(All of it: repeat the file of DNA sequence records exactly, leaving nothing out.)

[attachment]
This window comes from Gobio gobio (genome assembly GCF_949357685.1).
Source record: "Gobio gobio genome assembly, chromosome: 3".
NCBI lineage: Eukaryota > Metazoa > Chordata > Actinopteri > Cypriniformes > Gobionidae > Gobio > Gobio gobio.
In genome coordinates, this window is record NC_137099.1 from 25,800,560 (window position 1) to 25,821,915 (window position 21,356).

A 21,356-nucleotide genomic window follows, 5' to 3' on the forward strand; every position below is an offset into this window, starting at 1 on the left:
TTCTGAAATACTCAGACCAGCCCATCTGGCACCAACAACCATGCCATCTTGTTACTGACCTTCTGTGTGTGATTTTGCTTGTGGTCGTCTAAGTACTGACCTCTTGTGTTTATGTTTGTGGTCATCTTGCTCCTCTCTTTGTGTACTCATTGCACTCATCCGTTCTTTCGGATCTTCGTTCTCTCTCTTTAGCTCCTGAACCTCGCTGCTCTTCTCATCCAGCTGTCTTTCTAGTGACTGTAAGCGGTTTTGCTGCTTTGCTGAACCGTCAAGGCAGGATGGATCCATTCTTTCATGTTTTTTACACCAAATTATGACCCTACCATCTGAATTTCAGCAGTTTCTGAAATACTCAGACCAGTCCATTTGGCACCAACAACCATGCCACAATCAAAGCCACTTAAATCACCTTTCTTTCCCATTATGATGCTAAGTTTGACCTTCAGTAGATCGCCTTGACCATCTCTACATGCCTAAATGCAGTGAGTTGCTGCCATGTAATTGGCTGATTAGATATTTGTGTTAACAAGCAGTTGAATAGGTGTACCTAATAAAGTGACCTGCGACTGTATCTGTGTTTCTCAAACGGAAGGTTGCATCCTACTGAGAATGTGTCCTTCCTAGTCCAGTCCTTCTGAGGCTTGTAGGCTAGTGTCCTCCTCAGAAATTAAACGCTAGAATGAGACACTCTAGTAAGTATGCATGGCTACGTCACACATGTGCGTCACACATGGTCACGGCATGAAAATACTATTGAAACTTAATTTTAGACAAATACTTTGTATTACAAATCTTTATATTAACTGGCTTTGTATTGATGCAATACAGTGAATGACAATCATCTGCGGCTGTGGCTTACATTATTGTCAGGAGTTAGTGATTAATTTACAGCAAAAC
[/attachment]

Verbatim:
This window comes from Gobio gobio (genome assembly GCF_949357685.1).
Source record: "Gobio gobio genome assembly, chromosome: 3".
NCBI lineage: Eukaryota > Metazoa > Chordata > Actinopteri > Cypriniformes > Gobionidae > Gobio > Gobio gobio.
In genome coordinates, this window is record NC_137099.1 from 25,800,560 (window position 1) to 25,821,915 (window position 21,356).

A 21,356-nucleotide genomic window follows, 5' to 3' on the forward strand; every position below is an offset into this window, starting at 1 on the left:
TTCTGAAATACTCAGACCAGCCCATCTGGCACCAACAACCATGCCATCTTGTTACTGACCTTCTGTGTGTGATTTTGCTTGTGGTCGTCTAAGTACTGACCTCTTGTGTTTATGTTTGTGGTCATCTTGCTCCTCTCTTTGTGTACTCATTGCACTCATCCGTTCTTTCGGATCTTCGTTCTCTCTCTTTAGCTCCTGAACCTCGCTGCTCTTCTCATCCAGCTGTCTTTCTAGTGACTGTAAGCGGTTTTGCTGCTTTGCTGAACCGTCAAGGCAGGATGGATCCATTCTTTCATGTTTTTTACACCAAATTATGACCCTACCATCTGAATTTCAGCAGTTTCTGAAATACTCAGACCAGTCCATTTGGCACCAACAACCATGCCACAATCAAAGCCACTTAAATCACCTTTCTTTCCCATTATGATGCTAAGTTTGACCTTCAGTAGATCGCCTTGACCATCTCTACATGCCTAAATGCAGTGAGTTGCTGCCATGTAATTGGCTGATTAGATATTTGTGTTAACAAGCAGTTGAATAGGTGTACCTAATAAAGTGACCTGCGACTGTATCTGTGTTTCTCAAACGGAAGGTTGCATCCTACTGAGAATGTGTCCTTCCTAGTCCAGTCCTTCTGAGGCTTGTAGGCTAGTGTCCTCCTCAGAAATTAAACGCTAGAATGAGACACTCTAGTAAGTATGCATGGCTACGTCACACATGTGCGTCACACATGGTCACGGCATGAAAATACTATTGAAACTTAATTTTAGACAAATACTTTGTATTACAAATCTTTATATTAACTGGCTTTGTATTGATGCAATACAGTGAATGACAATCATCTGCGGCTGTGGCTTACATTATTGTCAGGAGTTAGTGATTAATTTACAGCAAAAC